Originally Posted by Chris Lago
It's really ironic though that they steal something, claim it as their own, and then try to make money off of something that doesn't belong to them. That's theft at its worst. Are you saying that I can do a Billie Jean cover, put it on youtube then sell it on itunes without ever getting pursued? That's disgusting.
just because somebody's doing a cover, that doesn't mean they are "claiming it as their own", irrespective of whether they have cleared the rights to it.
I think calling it "disgusting" is hyperbole. It's performing a cover.
As several posters have pointed out in this thread, there exists a mechanism to deal with licensing on iTunes for exactly this phenomenon. I didn't actually know that, so this thread has already taught me something useful. That makes much more sense, as I was initially surprised iTunes would have already thought long and hard about this kind of thing. If it were that easy to put unlicensed music up on iTunes, we'd have already read hundreds of stories about it. See quote from Harry Fox website below.
Chris, for the sort of music you make, which is hard to promote via the live-music-band-gigging route, performing a few [licensed] covers of appropriate pop songs on iTunes would be an excellent strategic way of garnering yourself some publicity. You mentioned 'Billy Jean' - it sounds like you already know what to do. I can't help but think the degree of vehemence you're expressing is partly down to the fact that this has already occurred to you.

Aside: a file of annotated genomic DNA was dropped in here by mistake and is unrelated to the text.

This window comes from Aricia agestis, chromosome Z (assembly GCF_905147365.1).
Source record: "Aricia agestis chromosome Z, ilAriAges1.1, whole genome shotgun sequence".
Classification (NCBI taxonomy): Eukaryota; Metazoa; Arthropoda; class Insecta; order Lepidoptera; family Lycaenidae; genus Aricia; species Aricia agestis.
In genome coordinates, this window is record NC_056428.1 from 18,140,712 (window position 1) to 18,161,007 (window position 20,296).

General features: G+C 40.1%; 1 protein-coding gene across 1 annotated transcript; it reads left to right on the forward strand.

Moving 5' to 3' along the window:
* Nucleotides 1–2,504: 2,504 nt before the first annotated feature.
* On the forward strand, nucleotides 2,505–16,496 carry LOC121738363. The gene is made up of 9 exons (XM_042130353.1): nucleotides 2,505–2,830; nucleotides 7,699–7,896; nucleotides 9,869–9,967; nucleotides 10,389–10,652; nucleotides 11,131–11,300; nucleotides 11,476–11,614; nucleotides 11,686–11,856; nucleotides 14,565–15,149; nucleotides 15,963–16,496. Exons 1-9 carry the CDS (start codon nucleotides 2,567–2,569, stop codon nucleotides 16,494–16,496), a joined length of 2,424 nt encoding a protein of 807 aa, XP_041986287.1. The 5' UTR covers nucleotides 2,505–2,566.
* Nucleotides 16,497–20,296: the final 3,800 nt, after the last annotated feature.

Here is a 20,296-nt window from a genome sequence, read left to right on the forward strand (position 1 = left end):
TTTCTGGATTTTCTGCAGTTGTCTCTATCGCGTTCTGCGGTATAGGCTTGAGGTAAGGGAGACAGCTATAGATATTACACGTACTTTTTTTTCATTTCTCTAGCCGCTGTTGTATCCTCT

"Mechanical Licenses are required under U.S. Copyright Law if you want to record or distribute a song that you do not own. By properly licensing your recordings, you ensure that the publisher that represents the songwriter who wrote the composition gets paid. Reputable replicators and online music sites will require you to have these licenses before they duplicate your recording or offer it online. Royalties for Songfile licenses are set at the current U.S. statutory mechanical rate. In addition to royalty fees, there is a modest per-song processing fee of $13 to $15 charged by HFA, depending upon how many songs are licensed.
HFA's Songfile makes this easy. Songfile licensing is a tool to obtain mechanical licenses in a quantity of 25 to 2500
units for physical recordings (CDs, cassettes, vinyl) made and distributed in the U.S., or to create and distribute permanent digital downloads (PDDs) of a song from a server located within the U.S., at the current statutory mechanical rate . In addition to royalty fees, there is a modest per-song processing fee of $13 to $15 charged by HFA, depending upon how many songs are licensed at once. All processing is done online, and in most cases, you will have your license within 24 hours. Once processed, licenses are made available to you electronically for viewing and printing through your Songfile account. Please note that all songfile license fees are non-refundable."